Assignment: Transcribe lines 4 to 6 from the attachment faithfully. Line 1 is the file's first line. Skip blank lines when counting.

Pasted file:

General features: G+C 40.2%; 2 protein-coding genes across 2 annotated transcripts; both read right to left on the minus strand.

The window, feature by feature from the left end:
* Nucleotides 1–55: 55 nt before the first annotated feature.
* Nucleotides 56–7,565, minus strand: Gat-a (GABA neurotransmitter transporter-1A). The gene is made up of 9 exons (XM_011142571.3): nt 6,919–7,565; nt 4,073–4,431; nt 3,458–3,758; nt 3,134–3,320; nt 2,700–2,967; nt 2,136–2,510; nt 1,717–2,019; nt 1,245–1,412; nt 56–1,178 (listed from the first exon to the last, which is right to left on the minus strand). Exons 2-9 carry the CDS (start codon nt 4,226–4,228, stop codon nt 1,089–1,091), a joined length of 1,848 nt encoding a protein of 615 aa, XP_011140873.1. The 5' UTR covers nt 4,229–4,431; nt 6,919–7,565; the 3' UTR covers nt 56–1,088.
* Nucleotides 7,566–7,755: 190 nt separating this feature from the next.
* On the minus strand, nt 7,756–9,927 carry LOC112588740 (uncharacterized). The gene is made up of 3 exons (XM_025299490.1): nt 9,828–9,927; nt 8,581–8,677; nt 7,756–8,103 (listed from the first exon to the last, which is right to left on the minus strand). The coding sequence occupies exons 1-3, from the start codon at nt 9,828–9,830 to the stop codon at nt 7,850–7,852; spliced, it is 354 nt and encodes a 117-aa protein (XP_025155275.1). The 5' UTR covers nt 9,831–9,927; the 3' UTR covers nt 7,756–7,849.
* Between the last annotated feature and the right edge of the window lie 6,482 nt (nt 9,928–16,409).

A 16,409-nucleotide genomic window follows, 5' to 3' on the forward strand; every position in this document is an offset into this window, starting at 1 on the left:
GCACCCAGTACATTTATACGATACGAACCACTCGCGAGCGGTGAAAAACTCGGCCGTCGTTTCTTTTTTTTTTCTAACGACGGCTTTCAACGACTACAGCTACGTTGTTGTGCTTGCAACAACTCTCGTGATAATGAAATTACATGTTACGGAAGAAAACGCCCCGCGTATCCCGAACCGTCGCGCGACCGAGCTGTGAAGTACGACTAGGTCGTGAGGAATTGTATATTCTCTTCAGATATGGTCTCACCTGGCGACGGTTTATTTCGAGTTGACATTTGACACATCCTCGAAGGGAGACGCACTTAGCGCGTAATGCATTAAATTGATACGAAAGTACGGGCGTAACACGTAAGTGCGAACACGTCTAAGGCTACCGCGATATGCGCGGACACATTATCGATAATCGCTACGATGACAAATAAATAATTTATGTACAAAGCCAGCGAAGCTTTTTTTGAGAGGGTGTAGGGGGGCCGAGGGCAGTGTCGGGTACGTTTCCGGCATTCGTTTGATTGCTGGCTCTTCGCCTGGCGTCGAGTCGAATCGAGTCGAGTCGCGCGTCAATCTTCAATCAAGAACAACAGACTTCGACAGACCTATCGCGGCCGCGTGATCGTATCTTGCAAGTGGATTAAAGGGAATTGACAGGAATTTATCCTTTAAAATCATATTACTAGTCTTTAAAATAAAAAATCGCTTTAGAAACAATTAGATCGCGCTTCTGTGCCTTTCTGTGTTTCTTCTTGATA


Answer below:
* Nucleotides 56–7,565, minus strand: Gat-a (GABA neurotransmitter transporter-1A). The gene is made up of 9 exons (XM_011142571.3): nt 6,919–7,565; nt 4,073–4,431; nt 3,458–3,758; nt 3,134–3,320; nt 2,700–2,967; nt 2,136–2,510; nt 1,717–2,019; nt 1,245–1,412; nt 56–1,178 (listed from the first exon to the last, which is right to left on the minus strand). Exons 2-9 carry the CDS (start codon nt 4,226–4,228, stop codon nt 1,089–1,091), a joined length of 1,848 nt encoding a protein of 615 aa, XP_011140873.1. The 5' UTR covers nt 4,229–4,431; nt 6,919–7,565; the 3' UTR covers nt 56–1,088.
* Nucleotides 7,566–7,755: 190 nt separating this feature from the next.
* On the minus strand, nt 7,756–9,927 carry LOC112588740 (uncharacterized). The gene is made up of 3 exons (XM_025299490.1): nt 9,828–9,927; nt 8,581–8,677; nt 7,756–8,103 (listed from the first exon to the last, which is right to left on the minus strand). The coding sequence occupies exons 1-3, from the start codon at nt 9,828–9,830 to the stop codon at nt 7,850–7,852; spliced, it is 354 nt and encodes a 117-aa protein (XP_025155275.1). The 5' UTR covers nt 9,831–9,927; the 3' UTR covers nt 7,756–7,849.